A declaration in trespass, for breaking the plaintiff's close in the county of Wake is not too general, unless by

Nixon v. Nunnery.

special plea the plaintiff is forced to re-assign. So, tres. pass for an assault is not too general, if defendant will go to trial on the general issue.

The last objection is, that the verdict is too vague, he. cause it does not describe any particular land, or find that the value is over ten dollars. The verdict is

respon. sive to the issue. But it was argued that the land should have been identified, to enable the defendant to make a "full and fair disclosure."

The law punishes the defendant for his fraud by im. prisonment; it does not undertake to enable him, by a verdict, to make a "full and fair disclosure.” When he applies a second time for the benefit of "the Act,” he is to make a clear conscience, under the penalty of a second imprisonment.

If the specification and verdict be certain, and the defendant makes a disclosure coming fully up to it, still if the plaintiff is able to show any other property, which has been fraudulently conveyed, the defendant will be again imprisoned, until he makes a "full and fair dis. closure,” which is a condition precedent to his discharge.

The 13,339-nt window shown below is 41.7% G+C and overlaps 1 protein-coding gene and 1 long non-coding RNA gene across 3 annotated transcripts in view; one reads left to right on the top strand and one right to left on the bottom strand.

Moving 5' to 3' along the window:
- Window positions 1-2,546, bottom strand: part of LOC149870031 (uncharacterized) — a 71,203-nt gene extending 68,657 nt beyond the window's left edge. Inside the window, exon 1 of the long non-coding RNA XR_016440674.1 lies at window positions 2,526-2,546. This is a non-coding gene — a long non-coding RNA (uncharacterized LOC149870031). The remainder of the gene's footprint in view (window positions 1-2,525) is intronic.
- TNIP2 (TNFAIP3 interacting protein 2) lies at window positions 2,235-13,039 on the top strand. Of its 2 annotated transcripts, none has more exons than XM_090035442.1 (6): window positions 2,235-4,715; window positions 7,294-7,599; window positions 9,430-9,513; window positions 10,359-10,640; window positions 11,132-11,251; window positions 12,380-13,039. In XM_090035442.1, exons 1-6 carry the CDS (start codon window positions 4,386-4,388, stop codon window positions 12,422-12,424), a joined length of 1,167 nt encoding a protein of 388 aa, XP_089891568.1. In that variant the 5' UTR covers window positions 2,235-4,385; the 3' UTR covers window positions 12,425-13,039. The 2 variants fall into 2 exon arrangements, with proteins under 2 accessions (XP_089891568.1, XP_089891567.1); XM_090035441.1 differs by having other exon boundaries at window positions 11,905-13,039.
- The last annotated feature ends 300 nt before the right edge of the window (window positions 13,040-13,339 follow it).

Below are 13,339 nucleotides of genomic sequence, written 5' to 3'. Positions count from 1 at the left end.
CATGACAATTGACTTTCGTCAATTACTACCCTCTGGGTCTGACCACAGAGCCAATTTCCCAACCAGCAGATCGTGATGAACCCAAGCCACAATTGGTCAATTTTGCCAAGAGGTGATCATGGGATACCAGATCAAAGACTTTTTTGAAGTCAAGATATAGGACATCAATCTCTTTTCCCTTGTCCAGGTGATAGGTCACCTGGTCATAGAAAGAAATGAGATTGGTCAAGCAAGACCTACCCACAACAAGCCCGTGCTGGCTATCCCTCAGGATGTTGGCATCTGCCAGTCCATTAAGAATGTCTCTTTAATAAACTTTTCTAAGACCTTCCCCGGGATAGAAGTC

The other ground is equally untenable. The Act does not allow a debtor to convey, with an intent to defraud, land or any other visible property to the value of one cent. It provides, if the debtor has no visible estate, real or personal, and shall make oath, that he hath not the worth of ten dollars in any worldly substance, either in debts owing to him or otherwise, over and above his wearing apparel, &c., and that he hath not at any time since, his imprisonment or before, directly or indirectly, sold or otherwise disposed of, any part of his real or per. sonal estate, to defraud, &c.